Women’s centre is major boost in the fight against domestic abuse in Barnsley
Barnsley is to get its own women’s centre for the first time after the council succeeded in a bid for funding from the Ministry of Justice, in a move which will also see work stepped up to help ex-convicts who have been subjected to domestic violence.
The council has won £250,000 from the MoJ for a new centre they hope to have built and open by the end of the year, but they are also working with a charity called Human Kind on the project, which has brought in additional funding to make a total of around £600,000.
That will secure the cash to build and operate four flats for female convicts released from custody who would otherwise have no other choice but to return to the environment where they had suffered domestic violence before being jailed.
It is hoped the women’s centre will be somewhere close to the town centre, or on a major bus route, operating on a ‘drop-in’ basis, where residents will be welcome to seek advice on domestic violence and a range of other issues affecting women.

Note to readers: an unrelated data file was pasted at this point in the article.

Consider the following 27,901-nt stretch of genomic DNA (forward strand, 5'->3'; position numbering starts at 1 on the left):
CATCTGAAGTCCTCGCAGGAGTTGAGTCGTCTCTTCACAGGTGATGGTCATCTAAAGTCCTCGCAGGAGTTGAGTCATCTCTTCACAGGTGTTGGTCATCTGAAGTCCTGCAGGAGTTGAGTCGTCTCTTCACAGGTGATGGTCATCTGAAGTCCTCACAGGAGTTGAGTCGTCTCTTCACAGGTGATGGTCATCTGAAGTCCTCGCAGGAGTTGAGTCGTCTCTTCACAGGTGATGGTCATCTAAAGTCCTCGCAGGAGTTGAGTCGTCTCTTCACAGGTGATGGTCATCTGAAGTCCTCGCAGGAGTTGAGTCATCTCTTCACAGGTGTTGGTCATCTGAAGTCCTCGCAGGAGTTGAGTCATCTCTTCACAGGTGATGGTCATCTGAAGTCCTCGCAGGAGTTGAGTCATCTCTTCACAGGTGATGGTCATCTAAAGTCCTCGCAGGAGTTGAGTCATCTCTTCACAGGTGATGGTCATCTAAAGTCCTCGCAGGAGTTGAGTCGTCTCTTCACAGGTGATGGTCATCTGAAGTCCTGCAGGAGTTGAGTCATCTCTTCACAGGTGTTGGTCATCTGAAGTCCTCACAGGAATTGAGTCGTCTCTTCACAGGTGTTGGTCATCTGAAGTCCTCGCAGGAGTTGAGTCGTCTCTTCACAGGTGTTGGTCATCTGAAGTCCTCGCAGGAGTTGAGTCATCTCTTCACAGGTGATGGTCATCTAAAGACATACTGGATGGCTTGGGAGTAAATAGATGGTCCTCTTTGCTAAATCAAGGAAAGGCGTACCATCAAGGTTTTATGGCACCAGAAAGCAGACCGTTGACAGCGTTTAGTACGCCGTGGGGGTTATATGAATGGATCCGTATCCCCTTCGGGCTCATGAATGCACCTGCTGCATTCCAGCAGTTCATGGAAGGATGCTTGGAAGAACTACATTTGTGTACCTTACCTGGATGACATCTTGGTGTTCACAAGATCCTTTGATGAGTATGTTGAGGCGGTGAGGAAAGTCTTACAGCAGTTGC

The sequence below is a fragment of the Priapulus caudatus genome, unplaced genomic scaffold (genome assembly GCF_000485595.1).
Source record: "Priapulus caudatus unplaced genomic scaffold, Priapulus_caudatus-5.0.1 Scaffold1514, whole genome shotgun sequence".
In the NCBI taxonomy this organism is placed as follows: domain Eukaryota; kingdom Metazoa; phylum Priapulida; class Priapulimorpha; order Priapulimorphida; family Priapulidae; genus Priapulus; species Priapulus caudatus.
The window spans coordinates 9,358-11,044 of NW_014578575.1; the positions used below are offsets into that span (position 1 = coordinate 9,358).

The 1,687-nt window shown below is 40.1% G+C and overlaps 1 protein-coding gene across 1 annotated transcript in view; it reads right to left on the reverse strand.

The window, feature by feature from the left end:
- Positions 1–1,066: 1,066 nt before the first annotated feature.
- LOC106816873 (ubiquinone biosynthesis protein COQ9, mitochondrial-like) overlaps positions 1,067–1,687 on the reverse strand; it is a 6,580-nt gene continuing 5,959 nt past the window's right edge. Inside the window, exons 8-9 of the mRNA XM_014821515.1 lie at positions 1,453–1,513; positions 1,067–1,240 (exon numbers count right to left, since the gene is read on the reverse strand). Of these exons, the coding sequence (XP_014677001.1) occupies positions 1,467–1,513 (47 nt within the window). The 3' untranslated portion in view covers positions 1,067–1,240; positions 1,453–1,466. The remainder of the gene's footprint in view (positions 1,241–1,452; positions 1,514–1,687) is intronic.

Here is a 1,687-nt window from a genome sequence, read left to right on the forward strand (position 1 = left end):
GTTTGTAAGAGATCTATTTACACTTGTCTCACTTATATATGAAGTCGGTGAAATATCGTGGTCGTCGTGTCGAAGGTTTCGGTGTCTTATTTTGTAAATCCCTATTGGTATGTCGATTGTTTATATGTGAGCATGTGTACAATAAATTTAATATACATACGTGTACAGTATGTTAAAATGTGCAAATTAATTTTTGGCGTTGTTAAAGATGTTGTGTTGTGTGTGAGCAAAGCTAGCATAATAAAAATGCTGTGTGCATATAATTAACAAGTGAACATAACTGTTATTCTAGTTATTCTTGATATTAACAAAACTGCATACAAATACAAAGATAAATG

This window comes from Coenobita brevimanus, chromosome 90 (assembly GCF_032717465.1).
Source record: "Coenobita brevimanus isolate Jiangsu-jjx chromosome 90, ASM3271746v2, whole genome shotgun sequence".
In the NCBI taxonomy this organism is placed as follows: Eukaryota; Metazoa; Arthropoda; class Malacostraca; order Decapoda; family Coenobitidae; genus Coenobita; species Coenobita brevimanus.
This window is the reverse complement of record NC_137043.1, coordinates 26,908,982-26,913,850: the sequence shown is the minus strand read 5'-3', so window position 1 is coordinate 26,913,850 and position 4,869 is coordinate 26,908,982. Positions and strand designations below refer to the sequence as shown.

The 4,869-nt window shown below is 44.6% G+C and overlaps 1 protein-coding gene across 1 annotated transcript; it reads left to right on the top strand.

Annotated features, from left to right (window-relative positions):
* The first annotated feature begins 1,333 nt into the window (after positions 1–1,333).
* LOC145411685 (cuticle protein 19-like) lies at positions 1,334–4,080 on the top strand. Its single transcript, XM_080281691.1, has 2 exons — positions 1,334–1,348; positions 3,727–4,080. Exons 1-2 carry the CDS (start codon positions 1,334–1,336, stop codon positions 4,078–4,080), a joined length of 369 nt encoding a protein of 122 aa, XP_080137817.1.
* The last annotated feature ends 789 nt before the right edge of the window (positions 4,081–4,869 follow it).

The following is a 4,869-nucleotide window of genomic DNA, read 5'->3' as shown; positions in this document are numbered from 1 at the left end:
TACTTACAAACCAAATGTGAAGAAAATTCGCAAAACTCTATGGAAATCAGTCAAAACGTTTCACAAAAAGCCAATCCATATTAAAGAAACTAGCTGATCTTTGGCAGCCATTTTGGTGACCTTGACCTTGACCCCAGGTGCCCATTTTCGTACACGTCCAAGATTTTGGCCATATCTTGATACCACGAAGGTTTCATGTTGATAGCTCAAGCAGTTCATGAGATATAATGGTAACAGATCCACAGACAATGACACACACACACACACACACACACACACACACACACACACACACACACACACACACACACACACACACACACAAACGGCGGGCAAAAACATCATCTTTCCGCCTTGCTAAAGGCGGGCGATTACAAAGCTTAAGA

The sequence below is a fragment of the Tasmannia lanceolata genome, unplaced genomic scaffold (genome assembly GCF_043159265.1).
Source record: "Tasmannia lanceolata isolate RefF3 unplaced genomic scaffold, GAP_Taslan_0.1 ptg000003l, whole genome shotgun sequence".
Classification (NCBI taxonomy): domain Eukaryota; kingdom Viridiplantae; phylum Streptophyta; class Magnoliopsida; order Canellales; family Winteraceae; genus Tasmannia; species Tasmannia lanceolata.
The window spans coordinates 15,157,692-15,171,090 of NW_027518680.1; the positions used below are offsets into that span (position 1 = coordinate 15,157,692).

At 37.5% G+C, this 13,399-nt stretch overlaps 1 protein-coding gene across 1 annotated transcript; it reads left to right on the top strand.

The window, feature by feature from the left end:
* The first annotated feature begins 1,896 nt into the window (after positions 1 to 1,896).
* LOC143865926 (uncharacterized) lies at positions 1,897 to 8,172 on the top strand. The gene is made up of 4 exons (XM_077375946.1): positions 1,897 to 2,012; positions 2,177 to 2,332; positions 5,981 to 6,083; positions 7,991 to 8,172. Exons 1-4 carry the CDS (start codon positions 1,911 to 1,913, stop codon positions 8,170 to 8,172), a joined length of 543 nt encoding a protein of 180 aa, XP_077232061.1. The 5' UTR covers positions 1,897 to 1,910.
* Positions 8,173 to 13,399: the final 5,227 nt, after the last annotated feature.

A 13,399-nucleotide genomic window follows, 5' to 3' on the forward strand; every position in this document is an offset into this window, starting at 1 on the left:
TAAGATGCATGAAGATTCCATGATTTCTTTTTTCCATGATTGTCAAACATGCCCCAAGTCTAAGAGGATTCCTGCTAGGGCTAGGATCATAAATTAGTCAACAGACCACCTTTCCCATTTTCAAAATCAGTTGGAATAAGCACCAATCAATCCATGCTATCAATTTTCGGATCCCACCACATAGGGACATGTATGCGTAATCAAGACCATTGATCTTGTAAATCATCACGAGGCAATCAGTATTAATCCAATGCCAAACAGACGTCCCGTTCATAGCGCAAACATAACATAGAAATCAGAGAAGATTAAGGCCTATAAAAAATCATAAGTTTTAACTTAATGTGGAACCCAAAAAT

Jayne Hellowell, Barnsley Council’s head of commissioning for healthier communities, said they had “big ambitions” for the centre, with hopes that it may include a cafe, training facilities and possibly assistance to get those needing help into work.
Several alternative sites are currently being investigated with an aim to complete the project by the end of the year, though that remains a tight schedule.
The flats for former offenders may be located elsewhere, but would form part of the new service.
Barnsley Council was one of 14 organisations to secure money from the MoJ and the only local authority in the country to submit a winning bid.
Jayne said: “We selected a development partner called Human Kind, they were successful because they will develop the women’s centre and also four units to accommodate four people, directly out of prison.
“We will take them from prison and directly into secure accommodation and work with them to prevent them from being lured back into the situation they were in,” she said.
It is accepted that many women who get into trouble with the law have had problems with drugs or having too little money to live, but also a background involving domestic violence.
“A lot of people come out of prison and have no alternative but to go back to what they came from. We want to break that cycle,” she said.
The women’s centre would be “completely different to a refuge,” she said.
“It will be where they can drop in for advice on women’s issues, including domestic abuse.
“We want it, potentially, to be used for support groups, training, counselling groups.
“We want women to come to it when they are needing support. We are very ambitious about it,” she said.